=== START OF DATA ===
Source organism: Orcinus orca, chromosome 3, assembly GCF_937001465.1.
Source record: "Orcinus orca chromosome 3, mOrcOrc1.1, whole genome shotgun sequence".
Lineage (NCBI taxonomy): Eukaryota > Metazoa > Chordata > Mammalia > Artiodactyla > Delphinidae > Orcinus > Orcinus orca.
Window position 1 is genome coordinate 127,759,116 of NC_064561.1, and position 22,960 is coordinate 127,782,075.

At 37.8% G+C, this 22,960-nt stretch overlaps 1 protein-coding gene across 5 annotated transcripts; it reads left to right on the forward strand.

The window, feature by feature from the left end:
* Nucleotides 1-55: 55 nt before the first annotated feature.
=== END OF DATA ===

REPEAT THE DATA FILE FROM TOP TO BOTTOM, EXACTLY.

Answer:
Source organism: Orcinus orca, chromosome 3, assembly GCF_937001465.1.
Source record: "Orcinus orca chromosome 3, mOrcOrc1.1, whole genome shotgun sequence".
Lineage (NCBI taxonomy): Eukaryota > Metazoa > Chordata > Mammalia > Artiodactyla > Delphinidae > Orcinus > Orcinus orca.
Window position 1 is genome coordinate 127,759,116 of NC_064561.1, and position 22,960 is coordinate 127,782,075.

At 37.8% G+C, this 22,960-nt stretch overlaps 1 protein-coding gene across 5 annotated transcripts; it reads left to right on the forward strand.

The window, feature by feature from the left end:
* Nucleotides 1-55: 55 nt before the first annotated feature.